Oyeah Empress Elisabeth also believed in the spiritual world..She have seen the ghost of Ludwig..
this story is also in the diary of her daughter Marie Valerie.. and in the book of her cousin gräfin Marie Larisch.

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In Elisabeths diary ( not found to this day but quoted by Marie Larisch), Elisabeth explained her tendencies.
I do not belong to those whose spiritual senses are closed off.
And that is why I hear, or, rather,feel the thoughts and the will concerning me of my spirit,
That is why I see blonde Else of the Rhine and Bubi( her nephew Taxis, who died young), once I also saw Max(brother-in-law), but he did not have the strenght to tell me what he clearly wished to tell me.... These images come to me in a waking state, just as a memory arouses "phantoms" while we sleep.
But what I see in the waking state are not phantoms, not hallucinations, as some people, who lack understanding, claim, and so give a meaningless word instead of a logical explanation....It gives me grat satisfaction and deep reassurance in many an hour that I can make a connection with spirits from beyond. But with very few exceptions, people do not understand, they declare to be nonsense.
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Elisabeth told her daughter Marie-Valerie(and she wrote it in her diary) and to Marie Larisch(that also wrote it down) about the "apparitions" of Ludwig II. Once she said, she heard a noise like the gurgling of water while she lay in bed.

Gradually this soft trickle filled the whole room, and I experienced the entire plight of drowning. I wheezed and choked and struggled for air, then the horror disappeared, with my last strenght I sat up in bed and could breathe freely again. The moon had risen, and its glow turned the room bright as day.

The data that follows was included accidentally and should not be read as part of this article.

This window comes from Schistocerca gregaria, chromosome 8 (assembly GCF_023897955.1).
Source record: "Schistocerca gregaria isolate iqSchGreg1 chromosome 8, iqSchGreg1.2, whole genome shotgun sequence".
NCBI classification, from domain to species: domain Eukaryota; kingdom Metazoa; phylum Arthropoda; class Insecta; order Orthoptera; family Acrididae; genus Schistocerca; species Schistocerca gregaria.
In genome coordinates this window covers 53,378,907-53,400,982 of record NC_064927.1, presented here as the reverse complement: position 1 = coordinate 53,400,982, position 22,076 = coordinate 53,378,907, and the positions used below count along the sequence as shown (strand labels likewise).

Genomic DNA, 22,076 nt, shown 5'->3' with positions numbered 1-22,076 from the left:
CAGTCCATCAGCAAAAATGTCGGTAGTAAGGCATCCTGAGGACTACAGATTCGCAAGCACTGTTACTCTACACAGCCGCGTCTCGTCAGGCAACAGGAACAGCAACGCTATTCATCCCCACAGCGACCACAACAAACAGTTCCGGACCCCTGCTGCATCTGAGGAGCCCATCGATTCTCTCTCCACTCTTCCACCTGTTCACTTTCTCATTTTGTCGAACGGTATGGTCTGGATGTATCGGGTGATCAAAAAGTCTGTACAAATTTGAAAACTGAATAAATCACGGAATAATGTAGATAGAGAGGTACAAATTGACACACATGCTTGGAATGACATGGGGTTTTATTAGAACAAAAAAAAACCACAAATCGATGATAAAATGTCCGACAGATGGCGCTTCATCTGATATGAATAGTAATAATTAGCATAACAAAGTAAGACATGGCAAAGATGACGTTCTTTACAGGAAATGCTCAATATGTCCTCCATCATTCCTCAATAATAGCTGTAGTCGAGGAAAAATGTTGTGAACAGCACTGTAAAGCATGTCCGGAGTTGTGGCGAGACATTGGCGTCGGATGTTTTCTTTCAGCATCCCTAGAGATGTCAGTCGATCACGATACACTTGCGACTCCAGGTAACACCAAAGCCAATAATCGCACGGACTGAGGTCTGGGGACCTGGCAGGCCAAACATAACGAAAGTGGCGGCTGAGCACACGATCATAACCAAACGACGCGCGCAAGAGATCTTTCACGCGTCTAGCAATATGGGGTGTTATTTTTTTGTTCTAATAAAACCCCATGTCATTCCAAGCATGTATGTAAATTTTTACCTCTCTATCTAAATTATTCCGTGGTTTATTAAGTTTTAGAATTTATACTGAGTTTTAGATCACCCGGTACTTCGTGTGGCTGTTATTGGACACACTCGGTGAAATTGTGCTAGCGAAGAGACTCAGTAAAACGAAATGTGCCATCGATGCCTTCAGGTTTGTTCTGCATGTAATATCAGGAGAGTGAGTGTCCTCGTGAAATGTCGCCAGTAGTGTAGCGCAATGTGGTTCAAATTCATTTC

Then I saw the door slowly opening, and Ludwig entered.
His clothing was soaked with water, which ran down and formed small puddles on the parquet floor.
His damp hair was sticking to his white face, but it was Ludwig, looking just as he did in life.

Then Elisabeth continued, a conversation with Ludwig's spirit. And  he spoke of a woman who was burning: "I know that it is a woman who loved me, and until her destiny is fulfilled, I shall never be free. But afterward you will meet us, and the three of us will be happy together in paradise."

Elisabeth told Marie Larisch:
"But while I spoke, the apparition vanished; once again I heard the dripping of unseen water and the gurgle of the lake against the shore. I was seized with horror, for I felt the nearness of the shades from that other world who were holding out their ghostly arms, seeking the comfort of the living."


Offline Imperial_Grounds

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« Reply #94 on: February 07, 2009, 10:11:46 AM »
The event spoken of above is mentoined in a dutch roman on Sisi's life. Ludwig came to her, he told her someone they both held dear would die by fire and then she would soon join them. The book is called "Sisi's Winterlied"(Sisi's Wintersong), by Lucas Zandberg. Also I remember Eric Lowe mentioning that the death of Sisi, Sophie, and - if I recall  correctly - Ludwig. He said it was pronounced by a gypsy or something that Ludwig II would die by water, Sophie by fire and Sisi by steel.